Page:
b) a church may wish to change its baptismal arrangements by having a ‘moveable’ font up front, or to introduce a baptismal pool in some part of the building (ideally combining this with provision for infant baptism in the same place); here the question is whether the former font remains in situ or is removed. However this is handled, there should be a permanently visible symbol of baptism in the church, and a moveable font that gets pushed out of sight does not fulfil this, which is an argument for retaining the old font (subject again to F1.3). Of course, where a font is in a separate west end baptistery it is likely to remain, unless the parish wants to strip this area out for some other use.

    c) a church may wish to install a new fixed font and dispose of its existing one, either as part of a scheme for redesigning all the liturgical furniture, or because (as at Shipton Bellinger) they regard it as too big and want the space, or see it as a trip hazard (a growing, and often spurious, claim), or simply because they dislike it. If a faculty is granted, this raises the disposal issue in its sharpest form.

    2.    Relocation to another church is the best option, but I imagine it rarely happens, unless the font is an exceptional piece. The Shipton Bellinger font is rather ugly (despite the Chancellor saying it is ‘not unattractive’) and no-one in their right mind would want it! But the Chancellor is right to give this as the first option.

    3.    Similarly, we know that a museum would only take an exceptional piece, which this is not.

    4.    Sale on the open market is unlikely to realise very much, though in this case (unlike Draycott, where the church wanted to make money by replacing the font with a copy) that is not the point. In Draycott, the Court of Arches rejected CBC’s submission that the sacramental nature of a font means that it can never be sold or disposed of for another use (F3 again) though rejected the petition for sale on other grounds because there was no financial emergency. But Clark Ch in Shipton Bellinger used this judgement to claim that ‘careful analysis … shows that it is legally possible to dispose of a redundant font by sale or otherwise.’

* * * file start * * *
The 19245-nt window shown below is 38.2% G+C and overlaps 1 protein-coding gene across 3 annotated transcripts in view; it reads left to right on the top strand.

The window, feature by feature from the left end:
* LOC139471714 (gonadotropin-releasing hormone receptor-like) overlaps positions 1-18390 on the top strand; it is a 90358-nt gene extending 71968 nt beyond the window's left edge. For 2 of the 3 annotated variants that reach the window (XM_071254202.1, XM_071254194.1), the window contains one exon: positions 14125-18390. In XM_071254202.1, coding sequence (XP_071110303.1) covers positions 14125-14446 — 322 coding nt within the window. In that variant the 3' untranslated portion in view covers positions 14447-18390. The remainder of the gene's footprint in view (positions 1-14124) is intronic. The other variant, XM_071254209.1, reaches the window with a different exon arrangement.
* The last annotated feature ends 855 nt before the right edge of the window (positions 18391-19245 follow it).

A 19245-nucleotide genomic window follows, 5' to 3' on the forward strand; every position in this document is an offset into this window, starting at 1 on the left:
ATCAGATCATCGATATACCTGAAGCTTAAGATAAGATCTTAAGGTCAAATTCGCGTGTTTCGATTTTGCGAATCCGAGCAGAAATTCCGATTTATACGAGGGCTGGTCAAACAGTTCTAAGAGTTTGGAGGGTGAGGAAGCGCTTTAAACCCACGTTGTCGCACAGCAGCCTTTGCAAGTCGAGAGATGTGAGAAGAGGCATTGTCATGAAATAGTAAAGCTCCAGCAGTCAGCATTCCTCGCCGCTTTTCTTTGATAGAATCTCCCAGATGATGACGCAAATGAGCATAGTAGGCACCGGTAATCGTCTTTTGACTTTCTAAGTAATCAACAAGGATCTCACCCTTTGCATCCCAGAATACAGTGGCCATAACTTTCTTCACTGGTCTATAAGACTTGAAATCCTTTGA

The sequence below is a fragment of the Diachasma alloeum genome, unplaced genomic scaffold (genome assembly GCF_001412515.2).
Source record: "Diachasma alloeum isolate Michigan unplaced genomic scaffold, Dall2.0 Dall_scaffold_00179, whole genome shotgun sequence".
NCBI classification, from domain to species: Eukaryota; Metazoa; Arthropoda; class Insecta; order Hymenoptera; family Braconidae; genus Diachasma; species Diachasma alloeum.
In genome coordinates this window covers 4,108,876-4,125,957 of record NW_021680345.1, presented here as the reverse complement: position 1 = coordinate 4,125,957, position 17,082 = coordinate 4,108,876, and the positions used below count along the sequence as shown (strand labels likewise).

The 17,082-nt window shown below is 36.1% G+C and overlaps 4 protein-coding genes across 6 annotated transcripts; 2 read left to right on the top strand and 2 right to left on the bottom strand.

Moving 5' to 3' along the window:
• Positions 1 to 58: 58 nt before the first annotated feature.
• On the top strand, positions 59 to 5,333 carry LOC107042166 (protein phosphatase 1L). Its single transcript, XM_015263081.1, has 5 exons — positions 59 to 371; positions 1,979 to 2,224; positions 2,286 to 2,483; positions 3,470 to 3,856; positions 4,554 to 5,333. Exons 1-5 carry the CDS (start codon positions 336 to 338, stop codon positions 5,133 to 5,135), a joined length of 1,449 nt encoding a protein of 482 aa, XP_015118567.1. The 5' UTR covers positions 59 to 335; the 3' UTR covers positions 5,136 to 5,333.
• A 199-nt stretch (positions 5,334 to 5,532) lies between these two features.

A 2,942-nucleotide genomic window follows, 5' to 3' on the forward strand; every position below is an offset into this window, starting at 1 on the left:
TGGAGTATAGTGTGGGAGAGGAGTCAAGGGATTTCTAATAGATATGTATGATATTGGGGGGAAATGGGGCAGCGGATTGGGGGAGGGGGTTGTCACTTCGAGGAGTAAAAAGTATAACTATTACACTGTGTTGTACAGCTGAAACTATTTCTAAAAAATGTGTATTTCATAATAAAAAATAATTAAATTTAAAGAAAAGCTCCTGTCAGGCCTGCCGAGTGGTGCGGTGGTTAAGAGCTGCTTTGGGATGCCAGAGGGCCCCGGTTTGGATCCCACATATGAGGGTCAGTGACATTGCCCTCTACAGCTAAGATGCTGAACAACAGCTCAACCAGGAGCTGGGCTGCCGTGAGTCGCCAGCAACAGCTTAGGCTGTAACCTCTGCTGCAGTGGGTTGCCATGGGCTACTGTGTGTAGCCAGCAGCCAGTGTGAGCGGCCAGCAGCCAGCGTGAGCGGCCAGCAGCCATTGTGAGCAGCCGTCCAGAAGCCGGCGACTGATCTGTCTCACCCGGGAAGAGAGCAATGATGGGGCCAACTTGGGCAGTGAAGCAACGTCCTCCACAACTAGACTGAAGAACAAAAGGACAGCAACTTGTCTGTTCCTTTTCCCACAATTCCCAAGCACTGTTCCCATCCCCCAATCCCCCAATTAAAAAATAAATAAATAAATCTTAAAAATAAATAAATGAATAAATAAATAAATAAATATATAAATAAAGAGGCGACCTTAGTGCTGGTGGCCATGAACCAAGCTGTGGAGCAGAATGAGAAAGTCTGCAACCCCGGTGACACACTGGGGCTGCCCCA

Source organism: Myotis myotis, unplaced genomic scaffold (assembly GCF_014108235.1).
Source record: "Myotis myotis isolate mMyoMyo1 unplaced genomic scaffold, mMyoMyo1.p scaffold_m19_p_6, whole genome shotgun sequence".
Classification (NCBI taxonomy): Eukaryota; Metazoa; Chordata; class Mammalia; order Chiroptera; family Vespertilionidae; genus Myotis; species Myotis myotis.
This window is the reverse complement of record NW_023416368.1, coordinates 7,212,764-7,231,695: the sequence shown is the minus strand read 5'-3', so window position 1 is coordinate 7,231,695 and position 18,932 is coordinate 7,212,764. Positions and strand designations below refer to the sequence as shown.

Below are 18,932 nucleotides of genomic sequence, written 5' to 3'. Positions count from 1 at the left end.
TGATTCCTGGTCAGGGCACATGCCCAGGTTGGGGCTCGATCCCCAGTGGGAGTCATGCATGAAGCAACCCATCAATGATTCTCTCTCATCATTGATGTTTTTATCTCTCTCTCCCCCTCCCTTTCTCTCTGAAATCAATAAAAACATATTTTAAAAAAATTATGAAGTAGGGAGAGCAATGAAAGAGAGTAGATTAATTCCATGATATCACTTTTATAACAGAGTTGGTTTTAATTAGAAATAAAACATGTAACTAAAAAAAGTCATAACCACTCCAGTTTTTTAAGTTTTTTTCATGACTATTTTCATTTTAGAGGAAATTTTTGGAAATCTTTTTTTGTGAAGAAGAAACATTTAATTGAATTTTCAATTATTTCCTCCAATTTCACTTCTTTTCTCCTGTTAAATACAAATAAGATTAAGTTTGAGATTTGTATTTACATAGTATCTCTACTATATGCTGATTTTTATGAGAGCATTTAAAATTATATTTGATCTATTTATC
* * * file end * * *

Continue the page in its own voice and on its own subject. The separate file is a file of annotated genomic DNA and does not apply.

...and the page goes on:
5.    CBC intends to produce some guidelines on this, and we will have to think carefully about this issue. Do we stand by the ‘sacramental nature’ of the font? I suppose it could be argued that a font could be sold, or displayed, with safeguards about its ‘use’, though there is no way of ensuring them. (I think of a former church in Manchester, turned into flats, where the font was deliberately left in situ in the porch, with a discreet sign saying that this was the historic font of the parish where x thousands baptisms had taken place, and please respect it; but it got used for flower displays. But then, this happens in many churches at flower festivals…)

    6.    So finally, burial in the churchyard. Vic Soc may regard this as ‘incomprehensible’, but the DAC advice was right to point out that, while they ‘do not recommend the destruction of fonts’ the lawyers’ direction (F1.3 again) means that burial must remain as the last resort. Clark Ch does not appear to have taken this issue into account in his judgement, merely concluding that it is the very last thing he would wish to authorise. He’s not ruling it out, but I suspect he too regards it as incomprehensible.

    7.    So I suppose that all we are able to say in guidelines is that ‘some chancellors take the sacramental nature of the font, and its implications for disposal, more seriously than others’!

    8.    A footnote: when I was Rector of St Christopher Withington, in south Manchester, and the Bernard Miller church was declared unsafe and worship transferred to the church hall for several years, we deliberately used items that were at hand to create liturgical furnishings – a trestle table for the altar, a lectern from a bookstand on a table, and a handsome large bowl for baptisms – setting up and clearing away every Sunday. We still have that bowl – we didn’t smash it, but would certainly not use it to serve pasta or whatever. But that was an untypical situation; I’m glad to say that the fine Alan Durst font was recovered from the church when it was demolished, and looks wonderful in its new setting when part of the church hall was permanently remodelled as the place of worship.

    Michael Ainsworth (CBC member)